Convicted woman’s lawyer says he will expose allegedly manipulated evidence to secure his client’s freedom.
The Supreme Court agreed on Wednesday to hear an appeal against her death sentence for blasphemy by Christian woman Aasia Bibi, lawyers said, in a case that has drawn criticism from rights campaigners.
Bibi, a mother of five, has been on death row since 2010 after being convicted of insulting Islam’s Prophet during a row over drinking water with Muslim women with whom she was working in a field.
The Lahore High Court confirmed Bibi’s death sentence in October 2014. She denies the charges against her and in November appealed against the death sentence. A Supreme Court bench sitting in Lahore on Wednesday agreed to consider the appeal in detail—rejecting the option to dismiss it.
“The Supreme Court today accepted the petition of my client to appeal against death sentence confirmation by the Lahore High Court,” Bibi’s lawyer Saiful Malook told AFP after the hearing. The court will fix a date in due course to review the substance of the appeal, Malook said.
Chaudhry Ghulam Mustapha, the lawyer for the complainant against Bibi—a local prayer leader—opposed the petition on the grounds that it had been filed too late.
Justice Saqib Nisar, heading a three-judge Supreme Court bench, said the court would hear this argument in the future proceedings. At an earlier hearing Malook said he would ask the court to look at flaws in the case including allegedly manipulated evidence. The lawyer said the blasphemy allegation was concocted by Bibi’s enemies to target her and had no basis in fact.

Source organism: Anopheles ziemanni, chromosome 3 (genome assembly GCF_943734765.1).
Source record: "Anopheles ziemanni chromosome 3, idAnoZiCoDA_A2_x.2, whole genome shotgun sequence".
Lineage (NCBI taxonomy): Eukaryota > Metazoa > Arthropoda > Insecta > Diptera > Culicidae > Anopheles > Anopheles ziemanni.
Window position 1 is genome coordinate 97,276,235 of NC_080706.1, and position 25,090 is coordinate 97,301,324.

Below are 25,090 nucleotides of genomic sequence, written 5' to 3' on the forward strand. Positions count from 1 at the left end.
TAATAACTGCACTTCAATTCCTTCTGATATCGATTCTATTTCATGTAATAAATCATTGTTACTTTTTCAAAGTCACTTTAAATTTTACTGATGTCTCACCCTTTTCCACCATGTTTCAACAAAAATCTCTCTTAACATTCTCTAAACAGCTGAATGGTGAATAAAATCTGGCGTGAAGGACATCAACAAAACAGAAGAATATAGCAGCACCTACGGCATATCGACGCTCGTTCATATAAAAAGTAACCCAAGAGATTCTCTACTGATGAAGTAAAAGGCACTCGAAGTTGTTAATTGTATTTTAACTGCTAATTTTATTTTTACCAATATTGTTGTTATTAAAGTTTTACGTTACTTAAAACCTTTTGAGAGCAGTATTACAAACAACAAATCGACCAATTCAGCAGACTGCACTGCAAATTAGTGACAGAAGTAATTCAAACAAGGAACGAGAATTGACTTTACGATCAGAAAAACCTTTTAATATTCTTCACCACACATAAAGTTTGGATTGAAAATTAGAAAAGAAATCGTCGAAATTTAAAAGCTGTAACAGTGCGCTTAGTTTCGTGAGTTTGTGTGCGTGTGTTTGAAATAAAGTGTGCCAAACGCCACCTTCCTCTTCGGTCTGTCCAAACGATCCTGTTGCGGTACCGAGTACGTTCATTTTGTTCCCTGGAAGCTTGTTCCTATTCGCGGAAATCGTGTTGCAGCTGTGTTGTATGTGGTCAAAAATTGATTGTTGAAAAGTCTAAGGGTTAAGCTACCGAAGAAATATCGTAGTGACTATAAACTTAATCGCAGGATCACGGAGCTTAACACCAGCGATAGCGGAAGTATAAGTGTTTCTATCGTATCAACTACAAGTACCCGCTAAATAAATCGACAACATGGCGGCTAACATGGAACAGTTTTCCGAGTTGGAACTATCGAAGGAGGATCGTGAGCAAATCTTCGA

The allegations against Bibi date back to June 2009, when she was laboring in a field and a dispute broke out with some Muslim women with whom she was working. She was asked to fetch water but the Muslim women objected, saying that as a non-Muslim she was unfit to touch the water bowl. A few days later the women went to a local cleric and made the blasphemy allegations.
Bibi’s husband has also written to President Mamnoon Hussain to ask for her to be pardoned and allowed to move to France.
Under Pakistan’s stringent blasphemy laws, insulting Islam’s Prophet carries the death penalty, though the country has never executed anyone for the crime. But anyone convicted, or even just accused, of insulting Islam, risks a violent and bloody death at the hands of vigilantes. Bonded laborer Shahzad Masih and his pregnant wife Shama Bibi were beaten by a mob of 1,500 people then thrown into a lit furnace last year in a crazed reaction to rumors they had thrown pages of the Quran into the garbage.
Critics including European governments say Pakistan’s blasphemy laws are often misused to settle personal scores. Christians, who make up around 1.6 percent of the country’s 200 million people, are often discriminated against and marginalized by the Muslim majority.